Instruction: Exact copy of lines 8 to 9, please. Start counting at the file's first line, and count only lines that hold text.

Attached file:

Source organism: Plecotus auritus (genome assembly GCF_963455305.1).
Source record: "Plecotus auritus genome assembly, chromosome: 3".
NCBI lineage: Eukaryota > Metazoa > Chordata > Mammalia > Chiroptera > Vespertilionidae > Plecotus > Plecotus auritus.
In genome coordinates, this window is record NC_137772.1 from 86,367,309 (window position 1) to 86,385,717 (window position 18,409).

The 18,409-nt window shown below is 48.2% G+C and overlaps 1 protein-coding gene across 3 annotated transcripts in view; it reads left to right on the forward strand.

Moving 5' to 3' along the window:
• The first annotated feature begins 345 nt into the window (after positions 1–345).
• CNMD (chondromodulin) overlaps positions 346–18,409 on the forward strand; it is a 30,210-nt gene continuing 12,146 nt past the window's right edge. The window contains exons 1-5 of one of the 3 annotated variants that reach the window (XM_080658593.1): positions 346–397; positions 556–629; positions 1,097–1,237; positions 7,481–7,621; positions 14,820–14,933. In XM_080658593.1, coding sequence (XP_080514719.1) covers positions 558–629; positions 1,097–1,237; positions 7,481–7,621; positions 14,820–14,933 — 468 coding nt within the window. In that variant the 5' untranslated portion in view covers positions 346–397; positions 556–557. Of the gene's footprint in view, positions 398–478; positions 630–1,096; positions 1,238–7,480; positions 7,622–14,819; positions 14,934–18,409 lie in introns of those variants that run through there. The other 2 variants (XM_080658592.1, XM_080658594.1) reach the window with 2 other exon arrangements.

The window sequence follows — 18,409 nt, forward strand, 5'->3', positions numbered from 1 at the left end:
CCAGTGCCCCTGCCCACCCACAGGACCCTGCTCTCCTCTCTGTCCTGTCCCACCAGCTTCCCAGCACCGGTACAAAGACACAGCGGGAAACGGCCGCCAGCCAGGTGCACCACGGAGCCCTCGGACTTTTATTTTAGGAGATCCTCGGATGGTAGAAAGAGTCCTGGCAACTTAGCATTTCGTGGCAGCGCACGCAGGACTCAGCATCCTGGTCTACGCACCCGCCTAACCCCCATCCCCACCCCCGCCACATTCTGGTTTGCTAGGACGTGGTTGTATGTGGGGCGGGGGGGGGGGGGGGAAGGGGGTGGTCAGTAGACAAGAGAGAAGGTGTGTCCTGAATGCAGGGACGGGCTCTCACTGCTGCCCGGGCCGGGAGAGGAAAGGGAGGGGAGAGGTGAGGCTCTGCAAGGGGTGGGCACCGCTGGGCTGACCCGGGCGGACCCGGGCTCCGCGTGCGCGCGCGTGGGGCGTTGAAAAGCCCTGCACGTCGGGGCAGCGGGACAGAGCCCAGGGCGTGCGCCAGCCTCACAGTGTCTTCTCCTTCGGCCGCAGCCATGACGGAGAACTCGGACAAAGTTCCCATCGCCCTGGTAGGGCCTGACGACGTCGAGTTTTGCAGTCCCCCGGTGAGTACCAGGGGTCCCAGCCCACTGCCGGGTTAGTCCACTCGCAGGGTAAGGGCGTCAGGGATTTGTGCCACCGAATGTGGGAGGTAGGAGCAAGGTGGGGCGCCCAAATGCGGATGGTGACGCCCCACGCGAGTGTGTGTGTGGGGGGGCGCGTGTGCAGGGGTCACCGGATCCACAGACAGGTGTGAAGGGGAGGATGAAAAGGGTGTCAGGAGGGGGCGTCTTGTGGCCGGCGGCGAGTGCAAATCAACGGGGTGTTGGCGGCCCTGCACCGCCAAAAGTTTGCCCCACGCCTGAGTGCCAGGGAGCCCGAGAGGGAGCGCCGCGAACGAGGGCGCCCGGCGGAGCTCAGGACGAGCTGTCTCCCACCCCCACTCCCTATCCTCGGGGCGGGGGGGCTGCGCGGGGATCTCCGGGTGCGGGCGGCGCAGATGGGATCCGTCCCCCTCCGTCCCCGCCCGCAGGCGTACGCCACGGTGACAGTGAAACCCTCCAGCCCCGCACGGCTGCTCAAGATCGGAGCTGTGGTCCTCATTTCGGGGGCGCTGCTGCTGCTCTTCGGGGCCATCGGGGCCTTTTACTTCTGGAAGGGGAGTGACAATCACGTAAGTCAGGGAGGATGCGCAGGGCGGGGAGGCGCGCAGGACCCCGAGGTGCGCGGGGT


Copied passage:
• CNMD (chondromodulin) overlaps positions 346–18,409 on the forward strand; it is a 30,210-nt gene continuing 12,146 nt past the window's right edge. The window contains exons 1-5 of one of the 3 annotated variants that reach the window (XM_080658593.1): positions 346–397; positions 556–629; positions 1,097–1,237; positions 7,481–7,621; positions 14,820–14,933. In XM_080658593.1, coding sequence (XP_080514719.1) covers positions 558–629; positions 1,097–1,237; positions 7,481–7,621; positions 14,820–14,933 — 468 coding nt within the window. In that variant the 5' untranslated portion in view covers positions 346–397; positions 556–557. Of the gene's footprint in view, positions 398–478; positions 630–1,096; positions 1,238–7,480; positions 7,622–14,819; positions 14,934–18,409 lie in introns of those variants that run through there. The other 2 variants (XM_080658592.1, XM_080658594.1) reach the window with 2 other exon arrangements.

The window sequence follows — 18,409 nt, forward strand, 5'->3', positions numbered from 1 at the left end: